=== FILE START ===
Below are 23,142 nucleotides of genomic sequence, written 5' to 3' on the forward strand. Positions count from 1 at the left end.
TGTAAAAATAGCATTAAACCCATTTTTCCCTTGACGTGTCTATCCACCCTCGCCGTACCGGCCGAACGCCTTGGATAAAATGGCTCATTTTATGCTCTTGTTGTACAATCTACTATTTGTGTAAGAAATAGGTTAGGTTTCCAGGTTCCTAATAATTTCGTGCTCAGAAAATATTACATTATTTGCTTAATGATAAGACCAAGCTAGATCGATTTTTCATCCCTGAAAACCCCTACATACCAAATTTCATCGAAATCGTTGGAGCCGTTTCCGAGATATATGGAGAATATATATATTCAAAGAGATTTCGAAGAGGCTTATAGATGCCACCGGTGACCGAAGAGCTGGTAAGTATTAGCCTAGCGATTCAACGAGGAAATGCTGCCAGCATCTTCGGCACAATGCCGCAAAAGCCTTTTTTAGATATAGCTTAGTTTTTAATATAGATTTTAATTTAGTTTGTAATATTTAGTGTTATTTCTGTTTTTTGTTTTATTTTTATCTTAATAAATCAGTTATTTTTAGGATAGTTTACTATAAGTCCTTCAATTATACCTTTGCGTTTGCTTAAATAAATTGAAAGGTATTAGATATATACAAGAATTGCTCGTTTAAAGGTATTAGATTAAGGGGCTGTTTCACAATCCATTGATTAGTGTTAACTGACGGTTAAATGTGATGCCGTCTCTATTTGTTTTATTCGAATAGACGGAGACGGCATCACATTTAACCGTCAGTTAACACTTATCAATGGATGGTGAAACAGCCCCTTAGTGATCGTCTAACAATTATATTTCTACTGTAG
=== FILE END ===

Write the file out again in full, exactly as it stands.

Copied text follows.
Below are 23,142 nucleotides of genomic sequence, written 5' to 3' on the forward strand. Positions count from 1 at the left end.
TGTAAAAATAGCATTAAACCCATTTTTCCCTTGACGTGTCTATCCACCCTCGCCGTACCGGCCGAACGCCTTGGATAAAATGGCTCATTTTATGCTCTTGTTGTACAATCTACTATTTGTGTAAGAAATAGGTTAGGTTTCCAGGTTCCTAATAATTTCGTGCTCAGAAAATATTACATTATTTGCTTAATGATAAGACCAAGCTAGATCGATTTTTCATCCCTGAAAACCCCTACATACCAAATTTCATCGAAATCGTTGGAGCCGTTTCCGAGATATATGGAGAATATATATATTCAAAGAGATTTCGAAGAGGCTTATAGATGCCACCGGTGACCGAAGAGCTGGTAAGTATTAGCCTAGCGATTCAACGAGGAAATGCTGCCAGCATCTTCGGCACAATGCCGCAAAAGCCTTTTTTAGATATAGCTTAGTTTTTAATATAGATTTTAATTTAGTTTGTAATATTTAGTGTTATTTCTGTTTTTTGTTTTATTTTTATCTTAATAAATCAGTTATTTTTAGGATAGTTTACTATAAGTCCTTCAATTATACCTTTGCGTTTGCTTAAATAAATTGAAAGGTATTAGATATATACAAGAATTGCTCGTTTAAAGGTATTAGATTAAGGGGCTGTTTCACAATCCATTGATTAGTGTTAACTGACGGTTAAATGTGATGCCGTCTCTATTTGTTTTATTCGAATAGACGGAGACGGCATCACATTTAACCGTCAGTTAACACTTATCAATGGATGGTGAAACAGCCCCTTAGTGATCGTCTAACAATTATATTTCTACTGTAG